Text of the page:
The Bankruptcy Abuse Prevention and Consumer Protection Act of 2005 (BAPCPA) was passed by Congress and signed into law by President Bush in April 2005. Tightened eligibility requirements and an emphasis on consumer education are among its more ambitious reforms to bankruptcy. Changes instituted by this new law took effect on October 17, 2005.
Below are some of the key changes that came about as a result of this new bankruptcy law. See FAQ: Bankruptcy Law Changes for more information.
As of October 17, 2005, before filing for bankruptcy most applicants must now undergo credit counseling in a government-approved program. You can get more information on the procedure for pre-filing credit counseling (and a list of approved credit counseling agencies) from the U.S. Trustee Program (a component of the Department of Justice responsible for overseeing the administration of bankruptcy cases). See Bankruptcy Credit Counseling for more details.
Under BAPCPA, bankruptcy applicants who wish to file under Chapter 7 must meet certain eligibility requirements under a "means test."
Under the "means test," if your current monthly income is less than the median income in your state, you can file for bankruptcy under Chapter 7. But if your current monthly income is above the median income in your state, and you can afford to pay $100 per month toward paying off your debt, you cannot file under Chapter 7 and must proceed under Chapter 13 (more on Chapter 13 below). Whether you can afford to pay $100 per month (or $6,000 over a five-year period) is based on a formula that includes your monthly income, your expenses, and the total amount of your debt. Get more information on means testing from the U.S. Trustee Program (a component of the Department of Justice responsible for overseeing the administration of bankruptcy cases).
Under the new bankruptcy law, people wishing to file bankruptcy under Chapter 7 or Chapter 13 must show proof of their income by providing federal tax returns from the last tax year. If a bankruptcy filer has not paid taxes for the previous tax year, he or she must do so before the bankruptcy can proceed.
As discussed above, if a bankruptcy applicant is ineligible for filing under Chapter 7 based on the "means test," he or she must file under Chapter 13 instead. There are a number of major differences between Chapter 7 and Chapter 13 bankruptcy, but the main distinction is that under Chapter 13, the debtor enters into a five-year repayment plan in which he or she must pay a certain amount of money to creditors, based on a strict expenses-to-income formula. For a detailed look, see Chapter 7 vs. Chapter 13 Bankruptcy.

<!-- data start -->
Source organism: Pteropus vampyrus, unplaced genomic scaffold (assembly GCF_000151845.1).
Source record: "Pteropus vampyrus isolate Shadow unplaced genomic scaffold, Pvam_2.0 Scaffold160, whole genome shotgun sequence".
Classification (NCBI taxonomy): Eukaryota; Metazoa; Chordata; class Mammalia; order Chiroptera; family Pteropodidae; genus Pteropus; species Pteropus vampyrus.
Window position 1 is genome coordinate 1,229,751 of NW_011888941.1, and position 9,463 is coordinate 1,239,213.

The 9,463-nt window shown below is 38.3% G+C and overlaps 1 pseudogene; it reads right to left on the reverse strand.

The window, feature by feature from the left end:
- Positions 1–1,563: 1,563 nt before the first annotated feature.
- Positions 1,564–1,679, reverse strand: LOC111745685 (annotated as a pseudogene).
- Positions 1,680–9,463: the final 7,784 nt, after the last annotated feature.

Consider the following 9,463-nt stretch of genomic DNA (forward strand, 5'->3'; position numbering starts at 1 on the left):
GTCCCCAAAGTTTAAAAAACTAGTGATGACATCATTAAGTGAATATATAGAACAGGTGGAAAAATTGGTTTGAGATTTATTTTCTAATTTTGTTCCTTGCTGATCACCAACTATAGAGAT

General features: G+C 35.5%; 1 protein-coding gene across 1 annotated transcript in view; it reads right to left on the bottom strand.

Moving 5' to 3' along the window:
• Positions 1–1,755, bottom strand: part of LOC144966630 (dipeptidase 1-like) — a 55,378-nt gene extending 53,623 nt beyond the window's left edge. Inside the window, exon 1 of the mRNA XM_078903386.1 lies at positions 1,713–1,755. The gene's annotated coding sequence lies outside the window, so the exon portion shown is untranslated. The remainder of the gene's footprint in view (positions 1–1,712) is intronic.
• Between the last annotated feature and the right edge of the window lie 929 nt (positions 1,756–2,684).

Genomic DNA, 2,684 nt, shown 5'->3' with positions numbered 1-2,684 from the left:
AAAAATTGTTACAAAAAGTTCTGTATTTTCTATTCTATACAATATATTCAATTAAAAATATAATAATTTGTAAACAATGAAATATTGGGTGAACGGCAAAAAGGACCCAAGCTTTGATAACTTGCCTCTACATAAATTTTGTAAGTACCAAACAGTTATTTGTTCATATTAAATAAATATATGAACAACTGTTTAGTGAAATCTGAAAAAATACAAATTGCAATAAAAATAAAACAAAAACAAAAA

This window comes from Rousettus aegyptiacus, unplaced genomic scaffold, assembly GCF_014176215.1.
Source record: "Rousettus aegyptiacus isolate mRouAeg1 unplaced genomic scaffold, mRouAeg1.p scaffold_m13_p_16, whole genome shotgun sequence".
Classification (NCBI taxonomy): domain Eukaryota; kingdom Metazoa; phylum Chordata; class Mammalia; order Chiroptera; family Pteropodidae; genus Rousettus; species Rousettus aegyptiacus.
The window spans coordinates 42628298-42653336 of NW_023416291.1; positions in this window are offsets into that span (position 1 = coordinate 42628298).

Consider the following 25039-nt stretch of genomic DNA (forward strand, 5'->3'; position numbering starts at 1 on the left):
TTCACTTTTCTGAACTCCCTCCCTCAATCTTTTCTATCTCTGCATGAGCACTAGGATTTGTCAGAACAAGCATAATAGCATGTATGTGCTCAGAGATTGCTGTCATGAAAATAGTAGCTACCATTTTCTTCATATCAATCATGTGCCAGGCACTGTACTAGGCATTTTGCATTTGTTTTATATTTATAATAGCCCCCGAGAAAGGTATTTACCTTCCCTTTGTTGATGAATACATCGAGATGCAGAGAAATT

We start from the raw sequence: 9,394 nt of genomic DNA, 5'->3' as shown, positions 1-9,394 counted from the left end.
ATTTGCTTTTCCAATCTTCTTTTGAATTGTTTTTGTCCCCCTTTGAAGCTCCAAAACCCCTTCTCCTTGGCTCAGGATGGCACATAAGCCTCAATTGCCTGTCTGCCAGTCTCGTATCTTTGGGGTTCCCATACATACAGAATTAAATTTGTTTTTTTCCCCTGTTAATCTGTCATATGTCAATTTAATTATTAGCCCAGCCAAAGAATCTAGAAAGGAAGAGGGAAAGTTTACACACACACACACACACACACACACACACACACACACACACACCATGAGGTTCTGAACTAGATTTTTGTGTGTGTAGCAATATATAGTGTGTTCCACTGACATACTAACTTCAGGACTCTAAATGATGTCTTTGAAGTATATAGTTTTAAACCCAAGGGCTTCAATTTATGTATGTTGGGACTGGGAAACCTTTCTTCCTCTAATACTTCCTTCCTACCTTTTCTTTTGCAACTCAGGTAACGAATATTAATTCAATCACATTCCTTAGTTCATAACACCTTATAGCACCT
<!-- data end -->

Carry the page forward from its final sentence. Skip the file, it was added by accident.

People who file for bankruptcy have traditionally been entitled to certain immediate protections from creditors and others -- including most debt collection and lawsuit actions. These protections are part of what is called the "automatic stay" effect of a bankruptcy filing, because many potential legal actions against the filer are stopped (known as "stayed" in legal terms). But, under the new bankruptcy law which took effect in October 2005, some of these protections have been eliminated. For example, filing for bankruptcy no longer delays or stops eviction actions, driver's license suspensions, legal actions for child support, or divorce proceedings.
Bankruptcy laws provide a system of re-payment priority for people and companies that are owed money (called "creditors"). Under the new bankruptcy law, among the changes in creditor priority is that people who are owed unpaid child support and alimony (i.e. the bankruptcy filer's family members) take priority over any other creditor. See Child Support and Bankruptcy to learn more.
After the conclusion of bankruptcy proceedings, but before any debt can be discharged, bankruptcy debtors must participate in a government-approved financial management education program. You can get more information on the procedure for financial management education (and a list of approved debtor education providers) from the U.S. Trustee Program (a component of the Department of Justice responsible for overseeing the administration of bankruptcy cases).
Questions About Changes in Bankruptcy Law? Talk to a Lawyer Today
If you're considering filing for bankruptcy, changes in the law may impact the process and your eligibility. A lawyer can ensure that you exercise your rights and hold onto as much of your property as possible while resolving your debt crisis. Contact a local bankruptcy law attorney and learn how they can help chart a course through bankruptcy's treacherous waters.
Contact a qualified bankruptcy attorney to find out your options for navigating the best path forward.